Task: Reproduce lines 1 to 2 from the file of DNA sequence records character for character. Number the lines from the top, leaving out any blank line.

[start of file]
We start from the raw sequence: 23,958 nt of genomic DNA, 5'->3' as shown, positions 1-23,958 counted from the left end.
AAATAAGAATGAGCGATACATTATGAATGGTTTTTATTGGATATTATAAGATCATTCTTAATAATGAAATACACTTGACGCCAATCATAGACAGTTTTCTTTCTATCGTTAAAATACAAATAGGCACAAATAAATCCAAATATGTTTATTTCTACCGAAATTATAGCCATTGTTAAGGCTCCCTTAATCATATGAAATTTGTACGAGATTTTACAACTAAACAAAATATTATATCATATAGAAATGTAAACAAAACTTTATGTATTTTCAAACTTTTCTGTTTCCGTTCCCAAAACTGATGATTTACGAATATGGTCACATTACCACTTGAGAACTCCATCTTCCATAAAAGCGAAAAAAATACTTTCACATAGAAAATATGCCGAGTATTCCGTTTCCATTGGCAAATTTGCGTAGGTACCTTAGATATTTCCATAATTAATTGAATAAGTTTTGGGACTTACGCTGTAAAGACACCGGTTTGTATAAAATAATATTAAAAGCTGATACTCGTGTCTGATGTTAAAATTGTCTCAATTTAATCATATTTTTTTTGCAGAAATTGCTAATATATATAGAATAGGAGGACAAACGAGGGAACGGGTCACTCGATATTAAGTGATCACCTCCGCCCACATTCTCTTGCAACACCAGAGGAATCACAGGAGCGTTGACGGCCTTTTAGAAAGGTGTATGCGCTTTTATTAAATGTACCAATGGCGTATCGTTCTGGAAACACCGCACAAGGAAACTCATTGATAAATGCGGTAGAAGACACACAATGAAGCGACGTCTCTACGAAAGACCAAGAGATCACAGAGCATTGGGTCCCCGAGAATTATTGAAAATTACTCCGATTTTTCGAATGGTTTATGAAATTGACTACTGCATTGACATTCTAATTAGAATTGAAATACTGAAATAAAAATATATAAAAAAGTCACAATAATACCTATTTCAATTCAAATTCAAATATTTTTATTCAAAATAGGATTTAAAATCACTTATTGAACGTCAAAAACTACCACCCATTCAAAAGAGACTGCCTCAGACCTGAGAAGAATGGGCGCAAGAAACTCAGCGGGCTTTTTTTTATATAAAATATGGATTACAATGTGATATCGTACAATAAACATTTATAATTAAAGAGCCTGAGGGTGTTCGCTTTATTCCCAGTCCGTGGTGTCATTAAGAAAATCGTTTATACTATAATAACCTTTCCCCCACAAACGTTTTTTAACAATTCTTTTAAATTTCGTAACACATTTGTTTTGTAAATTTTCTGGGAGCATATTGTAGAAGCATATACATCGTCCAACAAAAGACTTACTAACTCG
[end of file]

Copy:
We start from the raw sequence: 23,958 nt of genomic DNA, 5'->3' as shown, positions 1-23,958 counted from the left end.
AAATAAGAATGAGCGATACATTATGAATGGTTTTTATTGGATATTATAAGATCATTCTTAATAATGAAATACACTTGACGCCAATCATAGACAGTTTTCTTTCTATCGTTAAAATACAAATAGGCACAAATAAATCCAAATATGTTTATTTCTACCGAAATTATAGCCATTGTTAAGGCTCCCTTAATCATATGAAATTTGTACGAGATTTTACAACTAAACAAAATATTATATCATATAGAAATGTAAACAAAACTTTATGTATTTTCAAACTTTTCTGTTTCCGTTCCCAAAACTGATGATTTACGAATATGGTCACATTACCACTTGAGAACTCCATCTTCCATAAAAGCGAAAAAAATACTTTCACATAGAAAATATGCCGAGTATTCCGTTTCCATTGGCAAATTTGCGTAGGTACCTTAGATATTTCCATAATTAATTGAATAAGTTTTGGGACTTACGCTGTAAAGACACCGGTTTGTATAAAATAATATTAAAAGCTGATACTCGTGTCTGATGTTAAAATTGTCTCAATTTAATCATATTTTTTTTGCAGAAATTGCTAATATATATAGAATAGGAGGACAAACGAGGGAACGGGTCACTCGATATTAAGTGATCACCTCCGCCCACATTCTCTTGCAACACCAGAGGAATCACAGGAGCGTTGACGGCCTTTTAGAAAGGTGTATGCGCTTTTATTAAATGTACCAATGGCGTATCGTTCTGGAAACACCGCACAAGGAAACTCATTGATAAATGCGGTAGAAGACACACAATGAAGCGACGTCTCTACGAAAGACCAAGAGATCACAGAGCATTGGGTCCCCGAGAATTATTGAAAATTACTCCGATTTTTCGAATGGTTTATGAAATTGACTACTGCATTGACATTCTAATTAGAATTGAAATACTGAAATAAAAATATATAAAAAAGTCACAATAATACCTATTTCAATTCAAATTCAAATATTTTTATTCAAAATAGGATTTAAAATCACTTATTGAACGTCAAAAACTACCACCCATTCAAAAGAGACTGCCTCAGACCTGAGAAGAATGGGCGCAAGAAACTCAGCGGGCTTTTTTTTATATAAAATATGGATTACAATGTGATATCGTACAATAAACATTTATAATTAAAGAGCCTGAGGGTGTTCGCTTTATTCCCAGTCCGTGGTGTCATTAAGAAAATCGTTTATACTATAATAACCTTTCCCCCACAAACGTTTTTTAACAATTCTTTTAAATTTCGTAACACATTTGTTTTGTAAATTTTCTGGGAGCATATTGTAGAAGCATATACATCGTCCAACAAAAGACTTACTAACTCG